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» Ship of Fools   » Special interest discussion   » Ecclesiantics   » Sundry liturgical questions (Page 36)

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Source: (consider it) Thread: Sundry liturgical questions
Ceremoniar
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# 13596

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quote:
Originally posted by Ceremoniar:
quote:
Originally posted by georgiaboy:
YMMV, of course, but in more than 50 years as an Anglican communicant, and in many parishes and cathedrals both here in the USA and the UK, I have NEVER seen this:

'Carrying a book or service paper to indicate a blessing, is another of those 'Anglican' practices.'

Though I am sure that it is done in some places. Anglicans, in my experience, remain surprisingly 'insular' (sorry about the incipient pun) and tend to assume that what is done in one's home parish is universal practice.


In a friend's Episcopal parish in the southern US, this is the practice. I had not heard of it until she told me about it ten years ago.
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keibat
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georgiaboy wrote:
quote:
'Carrying a book or service paper to indicate a blessing, is another of those 'Anglican' practices.'
and various Shipmates have responded with varying degrees of confirmation and dismissal. Having lived for many years as an Anglican in a Nordic Lutheran environment, I was used to their convention of putting a hand on the opposite shoulder to request a blessing rather than communion. It works well: it's very clear, and doesn't depend on having had one's wits about one to pick up the service booklet and take it with. On relocating to England a few years ago, I then encountered the booklet practice, and can confirm that it is today used in many C-of-E churches.
On the other hand, it was in the Anglican Diocese in Europe, where congregations characteristically attract a rather ecumenical gathering of worshipers from many different Christian traditions, that I became familiar with the practice of explicitly stating, often both in print in the service booklet and also spoken, that "All baptized Christians are welcome to receive communion", sometimes with the tactful addition: "subject to their discretion" or something similar. In my own experience it was usually only the Orthodox who would systematically refrain.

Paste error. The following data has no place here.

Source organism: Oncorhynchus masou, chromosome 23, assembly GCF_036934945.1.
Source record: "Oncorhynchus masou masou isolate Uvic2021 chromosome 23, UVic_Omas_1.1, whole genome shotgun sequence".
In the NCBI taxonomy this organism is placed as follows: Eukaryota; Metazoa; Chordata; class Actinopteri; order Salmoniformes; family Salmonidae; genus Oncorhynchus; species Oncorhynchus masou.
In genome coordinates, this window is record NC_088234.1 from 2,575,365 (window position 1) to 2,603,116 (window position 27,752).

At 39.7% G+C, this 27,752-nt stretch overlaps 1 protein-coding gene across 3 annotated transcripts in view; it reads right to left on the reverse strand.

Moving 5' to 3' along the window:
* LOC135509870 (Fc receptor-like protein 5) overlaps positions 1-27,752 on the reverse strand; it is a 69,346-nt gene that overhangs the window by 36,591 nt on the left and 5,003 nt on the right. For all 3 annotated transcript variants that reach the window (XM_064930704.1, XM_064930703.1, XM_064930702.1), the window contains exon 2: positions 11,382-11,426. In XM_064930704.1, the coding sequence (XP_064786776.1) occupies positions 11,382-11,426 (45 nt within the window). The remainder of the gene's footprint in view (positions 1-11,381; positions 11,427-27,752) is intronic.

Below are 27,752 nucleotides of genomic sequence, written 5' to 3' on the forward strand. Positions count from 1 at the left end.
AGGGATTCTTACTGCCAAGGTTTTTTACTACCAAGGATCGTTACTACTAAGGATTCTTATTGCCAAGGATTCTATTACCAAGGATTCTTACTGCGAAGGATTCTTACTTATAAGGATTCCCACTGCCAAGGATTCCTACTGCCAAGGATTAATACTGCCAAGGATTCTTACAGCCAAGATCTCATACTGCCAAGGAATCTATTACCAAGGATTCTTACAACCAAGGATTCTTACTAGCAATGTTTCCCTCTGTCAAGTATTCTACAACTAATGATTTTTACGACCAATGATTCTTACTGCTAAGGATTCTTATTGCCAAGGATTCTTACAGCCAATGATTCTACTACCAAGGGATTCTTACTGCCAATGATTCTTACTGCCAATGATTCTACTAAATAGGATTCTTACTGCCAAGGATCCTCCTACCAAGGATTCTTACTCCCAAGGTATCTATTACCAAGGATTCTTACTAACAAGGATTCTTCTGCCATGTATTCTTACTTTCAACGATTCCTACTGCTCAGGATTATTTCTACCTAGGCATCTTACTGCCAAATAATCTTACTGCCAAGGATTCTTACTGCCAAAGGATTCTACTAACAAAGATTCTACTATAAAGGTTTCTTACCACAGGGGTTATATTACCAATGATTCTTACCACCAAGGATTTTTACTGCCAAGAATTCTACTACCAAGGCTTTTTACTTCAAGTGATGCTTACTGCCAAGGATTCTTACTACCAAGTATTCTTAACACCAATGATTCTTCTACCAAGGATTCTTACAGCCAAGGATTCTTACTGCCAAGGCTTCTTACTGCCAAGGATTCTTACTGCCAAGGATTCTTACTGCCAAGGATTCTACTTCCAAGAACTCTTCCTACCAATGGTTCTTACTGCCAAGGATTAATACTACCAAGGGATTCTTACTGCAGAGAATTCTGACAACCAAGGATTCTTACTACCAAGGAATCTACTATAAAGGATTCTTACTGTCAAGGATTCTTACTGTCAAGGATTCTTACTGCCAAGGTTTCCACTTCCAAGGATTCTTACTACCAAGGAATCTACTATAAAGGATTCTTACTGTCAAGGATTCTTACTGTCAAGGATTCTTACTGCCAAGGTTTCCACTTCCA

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keibat from the finnish north and the lincs east rim

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Galilit
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And the Dutch Reformed.

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She who does Her Son's will in all things can rely on me to do Hers.

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georgiaboy
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I've not seen this addressed here before. If it has been, my apologies.

I have observed many (not all) Hispanic and some Anglo RCs and Anglicans who, when making the sign of the cross, finish by kissing their right thumb. I've not asked any of them about this, because it would seem sort of a personal question, but I've wondered.

Any explanation(s), ideas?

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You can't retire from a calling.

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Oblatus